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Amicus Committee - Keeler-Hodgetts v. Tsukroff Brief

13 Mar 2024 10:00 AM | Anonymous

Recently, The Queen’s Bench Bar Association joined in an amicus brief filed in Keeler-Hodgetts v. Tsukroff (First Appellate District, Division Two), which addresses important issues related to domestic violence. Below is a summary of the case and arguments raised in the amicus brief.

Appellant Katherine Keeler-Hodgetts sought a domestic violence restraining order against her former partner Brandon Tsukroff.  The trial court denied her request for a restraining order on the ground that she failed to demonstrate a past act of abuse under the Domestic Violence Prevention Act and Family Code section 6200.  The trial court found that Keeler-Hodgetts failed to establish sexual abuse by a preponderance of the evidence.  The trial court found her sexual abuse allegations not credible because she (1) had not previously reported or alleged abuse in prior pleadings and (2) agreed to share legal and physical custody of her two minor daughters with Tsukroff (their father).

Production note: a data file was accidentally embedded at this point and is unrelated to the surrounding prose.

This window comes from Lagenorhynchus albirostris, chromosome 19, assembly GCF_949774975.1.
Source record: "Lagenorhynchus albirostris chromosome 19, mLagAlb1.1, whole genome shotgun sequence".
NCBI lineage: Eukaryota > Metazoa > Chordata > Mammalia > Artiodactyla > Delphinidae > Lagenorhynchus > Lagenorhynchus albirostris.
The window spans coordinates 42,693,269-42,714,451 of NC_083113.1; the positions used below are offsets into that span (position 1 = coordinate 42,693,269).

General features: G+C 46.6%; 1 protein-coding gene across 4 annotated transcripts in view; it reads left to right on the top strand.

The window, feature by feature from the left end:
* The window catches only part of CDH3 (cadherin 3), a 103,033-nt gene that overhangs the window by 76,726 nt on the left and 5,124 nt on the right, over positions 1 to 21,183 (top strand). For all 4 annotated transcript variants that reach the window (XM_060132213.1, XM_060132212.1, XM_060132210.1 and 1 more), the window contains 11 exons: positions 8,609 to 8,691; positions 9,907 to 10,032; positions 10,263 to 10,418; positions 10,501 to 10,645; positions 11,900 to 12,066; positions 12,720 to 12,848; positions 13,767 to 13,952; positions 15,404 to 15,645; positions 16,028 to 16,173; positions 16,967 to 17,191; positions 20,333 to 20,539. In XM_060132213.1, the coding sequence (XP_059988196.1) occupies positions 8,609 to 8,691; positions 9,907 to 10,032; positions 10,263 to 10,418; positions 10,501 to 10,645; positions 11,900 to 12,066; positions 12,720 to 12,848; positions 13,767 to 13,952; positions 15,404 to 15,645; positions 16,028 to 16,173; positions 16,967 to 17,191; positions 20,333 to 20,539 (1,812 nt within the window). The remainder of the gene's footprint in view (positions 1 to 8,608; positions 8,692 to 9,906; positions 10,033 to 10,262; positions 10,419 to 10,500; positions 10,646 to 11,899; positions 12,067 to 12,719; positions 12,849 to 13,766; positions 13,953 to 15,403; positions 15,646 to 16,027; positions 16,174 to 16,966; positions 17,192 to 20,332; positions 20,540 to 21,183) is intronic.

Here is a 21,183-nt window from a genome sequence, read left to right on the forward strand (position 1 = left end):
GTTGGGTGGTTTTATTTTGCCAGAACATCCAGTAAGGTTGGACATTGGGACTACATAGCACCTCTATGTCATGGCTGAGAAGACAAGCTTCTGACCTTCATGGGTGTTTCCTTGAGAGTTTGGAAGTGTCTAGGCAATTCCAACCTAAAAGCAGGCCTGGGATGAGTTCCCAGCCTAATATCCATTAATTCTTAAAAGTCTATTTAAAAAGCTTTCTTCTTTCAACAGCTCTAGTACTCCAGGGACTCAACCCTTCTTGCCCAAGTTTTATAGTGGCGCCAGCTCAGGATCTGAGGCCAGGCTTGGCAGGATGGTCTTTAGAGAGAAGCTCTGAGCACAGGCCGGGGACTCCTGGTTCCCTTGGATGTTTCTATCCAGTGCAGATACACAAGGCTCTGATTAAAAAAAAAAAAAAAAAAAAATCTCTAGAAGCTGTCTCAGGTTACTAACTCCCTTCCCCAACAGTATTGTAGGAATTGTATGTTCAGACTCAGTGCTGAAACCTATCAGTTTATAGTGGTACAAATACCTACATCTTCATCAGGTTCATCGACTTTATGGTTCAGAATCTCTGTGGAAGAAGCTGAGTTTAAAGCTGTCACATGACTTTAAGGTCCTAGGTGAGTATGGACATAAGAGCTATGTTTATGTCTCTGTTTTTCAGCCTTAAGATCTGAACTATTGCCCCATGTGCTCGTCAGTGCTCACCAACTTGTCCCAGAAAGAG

The amcius brief argues that the trial court should not have considered points 1 and 2 in evaluating Keeler-Hodgetts’ credibility.  The brief explains that the trial court’s determination that Keeler-Hodgetts “lacked credibility as to her sexual abuse allegations demonstrates what legal scholars and social scientists have detailed for some time: Family law courts commonly respond to women’s reports of sexual violence by discounting their credibility.  Research suggests that this credibility discounting stems from beliefs in traditional gender roles; misconceptions about what domestic violence survivors look like, how survivors behave after assaults, and how they recount their experiences; and a willingness to believe claims of ulterior motives for reporting domestic abuse.”  The brief notes that courts recognize “ ‘it is common for people who have been physically and mentally abused to act in ways that may be difficult for a layperson to understand.’ ”

The brief points out that issues of sexual assault and domestic violence often involve women who are reluctant to report sexual assault, especially sexual assault by the father of their children. Courts must be careful in drawing adverse inferences from women who delay reporting sexual assault and women who agree to share custody with their abuser/father of their children.  

Filed Amicus Brief (1).pdf

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